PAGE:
For the first time, a collaborative study [http://iopscience.iop.org/1748-9326/8/1/014039] has compared water quality trends in forested streams across the country that are largely undisturbed by land use or land cover changes. The study draws on 559 years of stream nitrate and 523 years of stream ammonium data from 22 streams in 7 experimental forests across the country. The study found that even near-pristine forested streams are subject to change.
The Kings River Experimental Watersheds hosts the Southern Sierra Critical Zone Observatory--a National Science Foundation effort to gain a better understanding of the zone of earth where "rock meets life." The critical zone extends from the tops of the trees to the groundwater and covers the entire earth where there is land. Dowload the video created by a UA Flandrau Science Center team to introduce the motivation and science involved in the National Critical Zone Observatory research program.
Kings River Experimental Watersheds (KREW)
In order to better understand the role that watershed-level treatments play in shaping the plant community, vegetation transects have been established on each of the eight KREW watersheds. This kind of information is particularly important in the Sierra Nevada, home to approximately 3500 plant species, 405 of which occur nowhere else in the world (Shevock 1996). A large portion of the range is National Forest land, and understanding how to properly manage those species is crucial to their maintenance. In addition, treatment effects to the riparian plant community are not well-known, yet current management practices are designed to avoid the riparian zone. It is likely that natural disturbances prior to European settlement bore no such discrimination. Therefore, the KREW vegetation study is designed to underscore the riparian zone response, and hopefully shed some light on this issue.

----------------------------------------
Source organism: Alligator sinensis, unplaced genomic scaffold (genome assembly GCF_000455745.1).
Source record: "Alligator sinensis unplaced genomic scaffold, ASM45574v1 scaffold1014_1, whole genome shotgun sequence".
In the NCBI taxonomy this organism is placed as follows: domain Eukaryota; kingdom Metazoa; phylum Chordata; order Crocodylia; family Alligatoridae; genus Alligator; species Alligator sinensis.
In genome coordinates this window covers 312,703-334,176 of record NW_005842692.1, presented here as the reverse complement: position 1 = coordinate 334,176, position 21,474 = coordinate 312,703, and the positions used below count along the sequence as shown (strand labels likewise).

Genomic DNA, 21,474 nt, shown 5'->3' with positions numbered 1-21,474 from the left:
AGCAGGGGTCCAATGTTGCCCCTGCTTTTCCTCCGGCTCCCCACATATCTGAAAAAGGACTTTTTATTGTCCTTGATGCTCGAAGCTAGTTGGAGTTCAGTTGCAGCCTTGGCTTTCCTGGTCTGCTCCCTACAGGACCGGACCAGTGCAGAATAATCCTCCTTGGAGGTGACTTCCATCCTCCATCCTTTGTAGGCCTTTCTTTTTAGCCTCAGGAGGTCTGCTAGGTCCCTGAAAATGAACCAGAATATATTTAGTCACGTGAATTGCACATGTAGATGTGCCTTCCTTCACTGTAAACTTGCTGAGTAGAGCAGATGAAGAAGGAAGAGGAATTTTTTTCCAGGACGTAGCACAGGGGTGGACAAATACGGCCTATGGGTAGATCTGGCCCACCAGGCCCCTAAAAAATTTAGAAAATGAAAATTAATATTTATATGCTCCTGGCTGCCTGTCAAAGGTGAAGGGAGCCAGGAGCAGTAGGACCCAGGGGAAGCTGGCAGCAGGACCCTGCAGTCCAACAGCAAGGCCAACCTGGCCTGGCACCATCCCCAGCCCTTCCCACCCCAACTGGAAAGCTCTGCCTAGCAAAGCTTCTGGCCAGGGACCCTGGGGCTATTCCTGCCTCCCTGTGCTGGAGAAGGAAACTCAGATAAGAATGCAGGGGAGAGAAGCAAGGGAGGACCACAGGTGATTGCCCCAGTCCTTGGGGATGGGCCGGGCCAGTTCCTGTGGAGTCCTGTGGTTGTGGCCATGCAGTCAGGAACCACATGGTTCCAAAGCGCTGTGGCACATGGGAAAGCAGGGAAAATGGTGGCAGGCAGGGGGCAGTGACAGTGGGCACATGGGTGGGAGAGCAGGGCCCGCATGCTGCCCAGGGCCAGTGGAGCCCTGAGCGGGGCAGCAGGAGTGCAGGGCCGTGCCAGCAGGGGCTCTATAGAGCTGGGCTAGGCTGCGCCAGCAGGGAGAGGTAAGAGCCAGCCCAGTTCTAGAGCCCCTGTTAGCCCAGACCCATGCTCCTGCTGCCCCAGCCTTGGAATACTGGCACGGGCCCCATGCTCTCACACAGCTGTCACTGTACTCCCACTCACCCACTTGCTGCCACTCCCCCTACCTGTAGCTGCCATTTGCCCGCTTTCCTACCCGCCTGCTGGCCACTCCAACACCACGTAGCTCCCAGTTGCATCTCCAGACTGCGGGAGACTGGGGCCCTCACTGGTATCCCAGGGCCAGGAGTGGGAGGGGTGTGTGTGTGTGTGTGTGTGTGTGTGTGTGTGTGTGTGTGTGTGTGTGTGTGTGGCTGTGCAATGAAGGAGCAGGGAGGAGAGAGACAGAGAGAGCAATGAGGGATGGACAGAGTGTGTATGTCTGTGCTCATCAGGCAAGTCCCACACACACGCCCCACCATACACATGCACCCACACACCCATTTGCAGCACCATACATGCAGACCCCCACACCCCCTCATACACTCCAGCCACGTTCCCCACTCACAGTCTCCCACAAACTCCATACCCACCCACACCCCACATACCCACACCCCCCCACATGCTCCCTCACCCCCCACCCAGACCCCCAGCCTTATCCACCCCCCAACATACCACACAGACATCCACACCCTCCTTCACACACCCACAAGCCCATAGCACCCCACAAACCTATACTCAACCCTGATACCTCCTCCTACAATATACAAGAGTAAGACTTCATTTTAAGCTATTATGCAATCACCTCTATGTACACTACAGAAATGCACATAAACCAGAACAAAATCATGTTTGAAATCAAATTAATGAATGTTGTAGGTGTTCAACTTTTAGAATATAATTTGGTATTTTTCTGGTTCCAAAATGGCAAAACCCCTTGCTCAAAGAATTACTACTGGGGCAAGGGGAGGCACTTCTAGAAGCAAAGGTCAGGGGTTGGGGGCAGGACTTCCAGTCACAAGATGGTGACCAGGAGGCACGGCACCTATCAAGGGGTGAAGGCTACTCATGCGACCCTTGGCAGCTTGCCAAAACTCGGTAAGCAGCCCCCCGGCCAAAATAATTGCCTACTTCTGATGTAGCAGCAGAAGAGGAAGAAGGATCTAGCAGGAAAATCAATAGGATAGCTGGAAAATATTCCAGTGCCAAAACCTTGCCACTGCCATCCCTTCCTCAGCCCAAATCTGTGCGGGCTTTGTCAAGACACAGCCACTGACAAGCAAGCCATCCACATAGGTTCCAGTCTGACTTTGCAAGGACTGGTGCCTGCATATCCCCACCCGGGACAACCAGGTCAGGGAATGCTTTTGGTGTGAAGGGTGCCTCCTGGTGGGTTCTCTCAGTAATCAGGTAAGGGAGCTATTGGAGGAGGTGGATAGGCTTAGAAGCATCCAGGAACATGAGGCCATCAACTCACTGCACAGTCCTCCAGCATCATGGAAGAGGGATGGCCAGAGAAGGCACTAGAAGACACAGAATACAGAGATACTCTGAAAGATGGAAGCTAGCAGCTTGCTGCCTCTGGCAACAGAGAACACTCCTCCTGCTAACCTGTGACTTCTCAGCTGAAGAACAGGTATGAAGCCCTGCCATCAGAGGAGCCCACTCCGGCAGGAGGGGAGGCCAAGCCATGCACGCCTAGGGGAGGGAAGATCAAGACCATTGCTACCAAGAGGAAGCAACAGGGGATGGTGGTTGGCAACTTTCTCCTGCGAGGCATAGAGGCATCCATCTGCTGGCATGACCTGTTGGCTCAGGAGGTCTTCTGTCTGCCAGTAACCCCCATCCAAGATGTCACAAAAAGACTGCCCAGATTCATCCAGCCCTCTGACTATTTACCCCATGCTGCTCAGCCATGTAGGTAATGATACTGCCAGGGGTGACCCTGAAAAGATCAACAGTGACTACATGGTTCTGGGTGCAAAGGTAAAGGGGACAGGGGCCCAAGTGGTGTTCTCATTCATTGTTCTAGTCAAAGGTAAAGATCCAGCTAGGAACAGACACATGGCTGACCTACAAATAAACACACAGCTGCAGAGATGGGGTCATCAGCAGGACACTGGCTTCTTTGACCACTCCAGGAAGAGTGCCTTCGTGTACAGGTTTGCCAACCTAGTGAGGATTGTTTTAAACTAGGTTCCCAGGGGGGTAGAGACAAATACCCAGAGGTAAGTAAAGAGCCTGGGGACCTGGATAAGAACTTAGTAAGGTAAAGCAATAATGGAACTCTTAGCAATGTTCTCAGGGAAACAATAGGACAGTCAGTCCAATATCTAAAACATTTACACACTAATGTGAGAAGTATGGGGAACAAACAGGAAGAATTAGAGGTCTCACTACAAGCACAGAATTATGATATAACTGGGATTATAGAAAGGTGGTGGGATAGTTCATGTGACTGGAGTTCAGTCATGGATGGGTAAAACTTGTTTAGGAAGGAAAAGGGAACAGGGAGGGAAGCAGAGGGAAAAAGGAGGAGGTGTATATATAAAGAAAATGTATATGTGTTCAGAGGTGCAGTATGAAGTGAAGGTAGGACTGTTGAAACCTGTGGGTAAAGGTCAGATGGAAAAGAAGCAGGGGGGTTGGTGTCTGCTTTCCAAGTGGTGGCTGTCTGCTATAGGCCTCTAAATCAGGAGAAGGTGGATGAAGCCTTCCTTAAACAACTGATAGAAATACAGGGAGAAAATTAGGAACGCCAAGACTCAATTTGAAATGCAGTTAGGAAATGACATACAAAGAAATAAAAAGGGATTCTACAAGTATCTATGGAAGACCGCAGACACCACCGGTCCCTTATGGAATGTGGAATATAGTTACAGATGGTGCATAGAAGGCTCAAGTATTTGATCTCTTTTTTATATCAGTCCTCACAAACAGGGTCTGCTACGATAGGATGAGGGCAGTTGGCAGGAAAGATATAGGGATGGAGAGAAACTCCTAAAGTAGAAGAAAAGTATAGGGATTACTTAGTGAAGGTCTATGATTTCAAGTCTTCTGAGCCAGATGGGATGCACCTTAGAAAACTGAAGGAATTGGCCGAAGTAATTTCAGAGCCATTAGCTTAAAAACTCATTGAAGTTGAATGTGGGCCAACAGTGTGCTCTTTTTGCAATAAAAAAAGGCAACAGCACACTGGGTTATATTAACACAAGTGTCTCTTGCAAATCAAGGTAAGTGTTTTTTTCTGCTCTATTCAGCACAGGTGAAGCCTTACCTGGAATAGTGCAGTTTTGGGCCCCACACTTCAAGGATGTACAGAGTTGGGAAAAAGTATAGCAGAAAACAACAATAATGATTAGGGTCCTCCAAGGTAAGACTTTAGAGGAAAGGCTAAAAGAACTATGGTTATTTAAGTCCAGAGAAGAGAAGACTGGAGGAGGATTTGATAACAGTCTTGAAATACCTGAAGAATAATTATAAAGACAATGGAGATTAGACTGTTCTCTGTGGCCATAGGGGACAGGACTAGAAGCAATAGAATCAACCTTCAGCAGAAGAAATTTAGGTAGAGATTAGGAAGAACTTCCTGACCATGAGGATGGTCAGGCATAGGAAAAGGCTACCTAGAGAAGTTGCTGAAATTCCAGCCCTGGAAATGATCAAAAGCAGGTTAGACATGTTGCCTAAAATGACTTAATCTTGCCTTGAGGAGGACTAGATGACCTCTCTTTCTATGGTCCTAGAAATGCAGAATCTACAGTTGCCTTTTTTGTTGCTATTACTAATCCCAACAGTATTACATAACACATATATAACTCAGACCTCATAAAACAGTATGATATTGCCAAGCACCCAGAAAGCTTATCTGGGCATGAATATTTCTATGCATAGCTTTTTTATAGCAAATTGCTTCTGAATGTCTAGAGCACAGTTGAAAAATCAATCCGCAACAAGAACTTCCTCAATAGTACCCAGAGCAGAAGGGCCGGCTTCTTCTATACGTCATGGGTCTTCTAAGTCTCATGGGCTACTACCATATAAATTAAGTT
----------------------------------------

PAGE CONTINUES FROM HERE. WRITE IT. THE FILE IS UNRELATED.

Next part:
The vegetation sampling design and protocol were developed by consulting numerous papers and other researchers that deal with similar projects. Transects have been established in both upland and riparian areas of each watershed. Each watershed contains at least 5-10 riparian and 10-20 upland transects, depending on the area of the watershed and length of the stream channel (Figure A). All transects will be sampled annually, resulting in several years each of pre- and post-treatment data; sampling began in June 2003. Each transect is 20 m long and consists of three sampling types: 1 X 1 m quadrats for the herbaceous layer, line-intercept for the shrub and canopy layer and a 10 X 20 m belt transect for trees (Figure B). Upland transects are co-located at a subset of the sampling grid points, and riparian transects are located along the stream, oriented perpendicular to the channel (Figure A). Soil pits for characterization are also co-located on the same upland grid points. For a more thorough description of the vegetation methods and their justification, see the KREW Study Plan (Hunsaker et al. 2004).
Figure A: Sample watershed showing stratified random distribution of 14 upland transects and regular distribution of 7 riparian transects.
Figure B: Aerial layout for riparian transects.
Shevock, J.R. 1996. Status of Rare and Endemic Plants. In: Sierra Nevada Ecosystem Project: Final Report to Congress. pp. 691-707. Centers for Water and Wildland Resources, University of California, Davis.